NEW TITLES

This month's selection for teenagers includes a variety of stories based on real life, including living on the street and illicit parties, but there are also some fabulous fantasy stories including the first Summoner story, and the adrenalin-busting Delete.

ISBN 9781444923971

This debut fantasy novel takes us on a journey to the distant village of Pelt where Fletcher lives with his adoptive father, the Blacksmith. Undercurrants run through the village with the mainly poor community struggling to avoid problems with the guards or visiting Pinkertons - lawmakers from the city. A chance encounter with a passing soldier selling his wares enables Fletcher to summon a rare demon and he realises he has magical powers. Without time to think he has to flee the village for a crime he did not commit and travels to Corcillum, the city. He soon encounters trouble and is saved by a passing soldier, Arcturus, who takes him to the Vocans Academy to be trained as a summoner for the forthcoming war with the Orcs. From the outset this book is fraught with danger and Fletcher has to fight not only for his survival but also against prejudice from all sides. It is a true fantasy novel with Summoners, Elves, Dwarves and Orcs as well as class issues between the arrogant Nobles and the Commoners. The different races all view one another with suspicion whilst trying to win a war together against the Orcs. Whilst I quickly fell in love with Ignatius, Fletcher's rare salamander demon, I found the detailed explanations of the various magical laws, history, spells and Ether world confusing and lengthy at times. The author has tried to cram so much into one book that it does falter a little along the way. That said it is a riveting read for the most part and because of the well written characters you find yourself rooting for the underdogs, willing them to succeed. The book is left on a cliffhanger with I'm sure a whole series planned. I can also imagine this would make an amazing film with comparisons to The Lord of the Rings. The book does not really touch on the fighting with the Orcs but that will surely follow in future books. I would certainly read a sequel and would recommend this to all lovers of fantasy. 400 pages / Ages 10+ / Reviewed by Lorraine Ansell, school librarian.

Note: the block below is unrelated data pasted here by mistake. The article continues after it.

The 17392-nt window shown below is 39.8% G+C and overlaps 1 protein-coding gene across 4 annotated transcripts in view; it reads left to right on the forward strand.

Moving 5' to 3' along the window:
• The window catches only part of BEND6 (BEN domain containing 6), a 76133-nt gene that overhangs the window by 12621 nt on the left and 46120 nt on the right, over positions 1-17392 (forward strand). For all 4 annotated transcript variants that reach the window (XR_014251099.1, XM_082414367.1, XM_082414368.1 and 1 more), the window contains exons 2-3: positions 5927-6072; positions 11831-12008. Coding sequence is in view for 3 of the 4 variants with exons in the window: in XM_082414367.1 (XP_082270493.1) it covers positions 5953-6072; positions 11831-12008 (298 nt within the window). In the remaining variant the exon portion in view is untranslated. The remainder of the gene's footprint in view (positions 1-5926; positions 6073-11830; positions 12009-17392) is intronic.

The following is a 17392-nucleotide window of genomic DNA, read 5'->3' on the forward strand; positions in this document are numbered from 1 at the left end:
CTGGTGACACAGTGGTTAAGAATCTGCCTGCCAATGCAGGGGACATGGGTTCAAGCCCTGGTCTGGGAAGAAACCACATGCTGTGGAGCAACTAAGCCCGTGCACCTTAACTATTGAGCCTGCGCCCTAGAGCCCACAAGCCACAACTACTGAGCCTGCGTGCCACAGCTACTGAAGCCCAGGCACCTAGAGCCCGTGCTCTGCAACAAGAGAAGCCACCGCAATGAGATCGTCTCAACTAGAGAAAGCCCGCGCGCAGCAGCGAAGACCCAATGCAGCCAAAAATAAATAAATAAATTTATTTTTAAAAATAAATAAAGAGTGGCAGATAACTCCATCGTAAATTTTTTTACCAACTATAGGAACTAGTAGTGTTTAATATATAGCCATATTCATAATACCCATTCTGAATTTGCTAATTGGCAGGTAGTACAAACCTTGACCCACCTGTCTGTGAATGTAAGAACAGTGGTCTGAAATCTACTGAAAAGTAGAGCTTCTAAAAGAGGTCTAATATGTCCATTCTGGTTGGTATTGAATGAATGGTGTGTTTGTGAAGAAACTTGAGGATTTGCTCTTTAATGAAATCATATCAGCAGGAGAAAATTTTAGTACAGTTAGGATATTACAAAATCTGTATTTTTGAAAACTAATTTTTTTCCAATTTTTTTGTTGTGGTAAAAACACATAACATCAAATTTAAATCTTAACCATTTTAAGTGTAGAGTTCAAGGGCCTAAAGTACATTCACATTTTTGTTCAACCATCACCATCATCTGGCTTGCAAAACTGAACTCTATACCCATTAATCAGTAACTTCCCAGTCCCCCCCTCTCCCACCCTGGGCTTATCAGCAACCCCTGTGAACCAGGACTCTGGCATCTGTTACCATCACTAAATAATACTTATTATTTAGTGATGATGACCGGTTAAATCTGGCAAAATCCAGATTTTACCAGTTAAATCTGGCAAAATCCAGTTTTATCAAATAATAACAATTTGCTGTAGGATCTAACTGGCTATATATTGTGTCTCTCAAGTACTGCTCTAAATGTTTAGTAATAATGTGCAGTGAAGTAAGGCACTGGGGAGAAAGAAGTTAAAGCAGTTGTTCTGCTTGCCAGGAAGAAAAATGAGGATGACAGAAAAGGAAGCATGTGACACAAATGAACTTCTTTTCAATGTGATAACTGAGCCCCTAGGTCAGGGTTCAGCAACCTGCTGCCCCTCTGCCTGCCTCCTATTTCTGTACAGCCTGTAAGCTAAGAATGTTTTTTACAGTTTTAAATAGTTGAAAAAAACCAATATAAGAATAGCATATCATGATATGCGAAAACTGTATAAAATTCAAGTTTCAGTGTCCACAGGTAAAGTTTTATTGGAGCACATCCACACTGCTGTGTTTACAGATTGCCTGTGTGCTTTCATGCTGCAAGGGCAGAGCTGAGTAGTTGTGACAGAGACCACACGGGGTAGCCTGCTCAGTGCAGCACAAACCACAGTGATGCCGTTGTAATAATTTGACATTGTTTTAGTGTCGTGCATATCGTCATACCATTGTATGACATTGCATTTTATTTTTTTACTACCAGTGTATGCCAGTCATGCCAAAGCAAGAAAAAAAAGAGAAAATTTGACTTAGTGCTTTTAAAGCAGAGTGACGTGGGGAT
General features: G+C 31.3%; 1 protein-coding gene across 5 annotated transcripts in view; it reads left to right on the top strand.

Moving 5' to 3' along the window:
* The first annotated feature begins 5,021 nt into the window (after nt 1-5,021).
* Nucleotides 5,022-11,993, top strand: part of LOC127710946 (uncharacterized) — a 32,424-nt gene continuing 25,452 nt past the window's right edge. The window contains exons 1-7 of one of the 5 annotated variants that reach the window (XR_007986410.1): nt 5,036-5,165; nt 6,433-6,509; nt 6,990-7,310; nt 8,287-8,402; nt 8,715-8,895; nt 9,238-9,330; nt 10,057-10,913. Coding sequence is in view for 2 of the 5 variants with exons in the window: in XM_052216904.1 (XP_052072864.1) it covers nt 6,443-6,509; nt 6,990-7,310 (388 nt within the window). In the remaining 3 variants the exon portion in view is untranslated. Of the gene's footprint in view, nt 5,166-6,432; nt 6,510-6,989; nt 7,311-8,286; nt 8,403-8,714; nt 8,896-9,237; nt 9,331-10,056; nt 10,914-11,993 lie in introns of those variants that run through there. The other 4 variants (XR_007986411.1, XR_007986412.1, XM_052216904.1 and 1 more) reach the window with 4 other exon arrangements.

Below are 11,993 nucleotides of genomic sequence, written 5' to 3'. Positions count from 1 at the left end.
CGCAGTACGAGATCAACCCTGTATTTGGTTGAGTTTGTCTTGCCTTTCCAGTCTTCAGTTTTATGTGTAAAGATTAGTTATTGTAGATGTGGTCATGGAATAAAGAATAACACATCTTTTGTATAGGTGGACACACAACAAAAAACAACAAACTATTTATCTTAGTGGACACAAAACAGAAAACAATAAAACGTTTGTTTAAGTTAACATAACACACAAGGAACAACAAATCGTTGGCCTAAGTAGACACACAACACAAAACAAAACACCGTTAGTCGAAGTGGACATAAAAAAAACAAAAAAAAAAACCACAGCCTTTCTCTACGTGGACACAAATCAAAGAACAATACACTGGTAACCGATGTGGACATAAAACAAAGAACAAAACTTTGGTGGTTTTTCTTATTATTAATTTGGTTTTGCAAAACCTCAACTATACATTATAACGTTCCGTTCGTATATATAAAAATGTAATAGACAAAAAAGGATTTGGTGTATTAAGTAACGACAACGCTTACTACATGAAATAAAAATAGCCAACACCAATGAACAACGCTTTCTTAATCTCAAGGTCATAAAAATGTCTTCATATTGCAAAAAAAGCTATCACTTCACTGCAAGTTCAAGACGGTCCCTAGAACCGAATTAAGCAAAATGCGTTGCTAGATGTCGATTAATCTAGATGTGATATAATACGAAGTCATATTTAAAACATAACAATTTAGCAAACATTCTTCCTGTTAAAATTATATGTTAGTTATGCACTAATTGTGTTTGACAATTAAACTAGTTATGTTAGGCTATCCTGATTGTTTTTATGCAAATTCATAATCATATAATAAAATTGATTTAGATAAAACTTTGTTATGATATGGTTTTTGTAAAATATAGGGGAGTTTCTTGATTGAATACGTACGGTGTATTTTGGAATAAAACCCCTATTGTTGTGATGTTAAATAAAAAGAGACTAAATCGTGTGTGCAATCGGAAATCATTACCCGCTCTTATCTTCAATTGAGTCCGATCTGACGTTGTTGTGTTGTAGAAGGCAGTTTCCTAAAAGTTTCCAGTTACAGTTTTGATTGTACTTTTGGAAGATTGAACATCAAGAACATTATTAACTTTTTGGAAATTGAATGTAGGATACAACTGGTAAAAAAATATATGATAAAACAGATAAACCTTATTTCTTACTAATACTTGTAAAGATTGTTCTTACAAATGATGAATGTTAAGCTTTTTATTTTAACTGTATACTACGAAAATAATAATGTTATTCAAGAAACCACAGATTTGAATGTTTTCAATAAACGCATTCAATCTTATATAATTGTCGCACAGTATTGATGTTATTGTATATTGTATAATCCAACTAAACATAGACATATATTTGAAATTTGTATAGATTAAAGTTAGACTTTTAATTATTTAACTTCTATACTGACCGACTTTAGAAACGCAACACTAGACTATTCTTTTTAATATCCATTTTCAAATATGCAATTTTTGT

Cherry Blossom Dreams
Gwyneth Rees

Bloomsbury Publishing PLC

ISBN 9781408852637

When the 15 year old brother of Sasha's best friend decides to have a party, we know things will not run smoothly... these are teenagers after all, however well meaning! I've put the genre as 'friendship' but Cherry Blossom Dreams is a lovely story of friendship and family, love (and loss) and sanctuary in the form of Blossom House. A definite 'must read' for fans of Cathy Cassidy and Jacqueline Wilson. 288 pages / Ages 11+ / Reviewed by Catherine Purcell, librarian.

Cherry Blossom Dreams
The Last Summer of Us
Maggie Harcourt

Usborne Publishing Ltd

ISBN 9781409587699

This book came at the perfect time for me, I'd read a couple of books that had road trips in but they were either journeying away from suicide or toward them and there was a predictable amount of self discovery to be had along the way. Then The Last Summer of Us landed on my doorstep and I'm really glad it did! For starters it's set in Wales and it's been a long time, if ever, since I read a book with fabulous Wales as its backdrop and with this came Welsh teenagers. Not American. Welsh. Refreshing! As the author, Maggie Harcourt herself says, "I grew up reading books from the US, where they have a lot of country. In Wales you tend to run out of road quite quickly. Most of west Wales you can drive around in a day, so it was more of a case of sending the group of friends here and there, which is what we did as teenagers. We'd just park for a few hours and then start driving again." See what I mean? Refreshing! No ultimate destinations as such, just enjoying the journey, no US road trip across huge swathes of country, just welsh teenagers rocking around! Yes they still had things to figure out (they're from Wales not Mars after all) and needed time to expose, to their closest friends, their secrets, worries and fears. Yes they each needed to discover that ultimately children are not responsible for their parents' actions - the book opens with the funeral of Limpet's mother who died as a result of alcoholism. But all of this combines to make this a hugely enjoyable book. Death, deceit, alcoholism, friendship. I've put the suggested age as 14+ but there's no reason why a well read 12+ wouldn't enjoy it too. 304 pages / Ages 12/14+ / Reviewed by Catherine, librarian

The Last Summer of Us
Delete: Shift #2
Jeff Povey

ISBN 9781471118708